HELPING HAND: Rural Aid founder Charles Alder.
HELPING HAND: Rural Aid founder Charles Alder. Shirley Way

Nominate a town in the southwest for a facelift

AS THE worst drought in history continues to take its toll, Rural Aid is launching a campaign aimed at providing 10 drought affected towns with a makeover.

Established within Rural Aid's ongoing Sustainable Community program, the 10 country towns will receive a minimum of $100,000 each over five years.

Working with town leaders, the money will be spent developing plans through facilitated workshops to support the long-term sustainability of the town and local community.

Rural Aid CEO Charles Alder said he wanted Queensland towns to nominate and be part of the initiative.

"Unfortunately, small town decline is real with some suggesting over 70 per cent are at risk,” Mr Alder said.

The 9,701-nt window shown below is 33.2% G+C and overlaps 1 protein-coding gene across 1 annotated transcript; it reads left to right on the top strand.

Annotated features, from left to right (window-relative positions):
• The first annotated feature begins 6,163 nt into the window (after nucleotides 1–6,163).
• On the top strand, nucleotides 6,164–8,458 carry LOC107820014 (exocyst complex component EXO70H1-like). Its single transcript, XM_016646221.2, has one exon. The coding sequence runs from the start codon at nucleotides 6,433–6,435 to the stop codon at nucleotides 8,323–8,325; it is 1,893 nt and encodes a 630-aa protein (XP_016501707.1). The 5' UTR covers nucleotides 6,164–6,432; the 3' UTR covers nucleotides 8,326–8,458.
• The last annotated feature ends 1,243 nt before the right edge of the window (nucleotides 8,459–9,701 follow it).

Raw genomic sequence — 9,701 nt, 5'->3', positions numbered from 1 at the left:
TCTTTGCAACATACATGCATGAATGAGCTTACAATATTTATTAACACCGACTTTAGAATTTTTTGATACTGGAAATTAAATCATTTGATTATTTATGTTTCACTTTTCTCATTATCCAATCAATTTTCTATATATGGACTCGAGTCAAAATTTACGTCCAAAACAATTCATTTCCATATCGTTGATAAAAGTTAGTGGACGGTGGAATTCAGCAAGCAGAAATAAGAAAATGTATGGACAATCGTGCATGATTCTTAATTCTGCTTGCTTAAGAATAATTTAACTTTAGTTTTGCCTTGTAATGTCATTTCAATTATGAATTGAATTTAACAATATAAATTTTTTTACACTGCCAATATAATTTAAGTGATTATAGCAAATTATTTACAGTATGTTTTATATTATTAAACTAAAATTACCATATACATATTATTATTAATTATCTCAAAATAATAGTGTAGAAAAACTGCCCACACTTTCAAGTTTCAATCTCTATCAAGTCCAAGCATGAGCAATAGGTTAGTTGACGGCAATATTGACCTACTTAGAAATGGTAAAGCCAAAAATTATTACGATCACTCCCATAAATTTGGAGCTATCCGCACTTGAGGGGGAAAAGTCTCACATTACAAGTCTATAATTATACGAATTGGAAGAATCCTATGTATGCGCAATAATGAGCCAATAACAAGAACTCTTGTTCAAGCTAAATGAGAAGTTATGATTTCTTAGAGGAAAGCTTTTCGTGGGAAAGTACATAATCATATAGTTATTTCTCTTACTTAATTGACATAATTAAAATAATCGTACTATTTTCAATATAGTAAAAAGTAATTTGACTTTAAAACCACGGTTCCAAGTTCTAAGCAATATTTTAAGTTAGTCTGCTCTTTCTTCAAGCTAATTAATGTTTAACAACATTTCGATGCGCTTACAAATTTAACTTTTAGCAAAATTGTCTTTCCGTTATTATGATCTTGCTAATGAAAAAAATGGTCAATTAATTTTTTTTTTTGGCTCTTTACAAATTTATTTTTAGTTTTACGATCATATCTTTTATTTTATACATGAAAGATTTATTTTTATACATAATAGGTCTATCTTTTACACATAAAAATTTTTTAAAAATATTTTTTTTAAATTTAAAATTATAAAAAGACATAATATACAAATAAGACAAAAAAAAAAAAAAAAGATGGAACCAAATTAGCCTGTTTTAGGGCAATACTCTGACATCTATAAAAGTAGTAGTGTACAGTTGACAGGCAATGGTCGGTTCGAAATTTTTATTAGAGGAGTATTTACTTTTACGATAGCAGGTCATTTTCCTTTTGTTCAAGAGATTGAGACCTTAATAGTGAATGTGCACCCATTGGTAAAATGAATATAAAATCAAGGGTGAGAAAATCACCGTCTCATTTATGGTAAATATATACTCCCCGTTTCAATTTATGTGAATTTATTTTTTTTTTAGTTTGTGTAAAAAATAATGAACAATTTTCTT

"Take these towns out of the equation and the local ecosystem is impacted forever - there are enough case studies of rural towns that have reversed the trend and created successful thriving

communities to know that anything is possible.

"Our community program lifts morale and injects much needed capital into the local community.”

Rural Aid will partner with experts in regional town renewal who will work with town leaders to develop the long-term renewal strategy.

Rural Aid's Farm Army of volunteers (usually between 50-100) will also spend a week in the town undertaking a range of infrastructure projects which town leaders identify as important to the town and community.

The selection process will include an evaluation and assessment of the town's vision and leadership capability.

Nominations close September 30, 2019.

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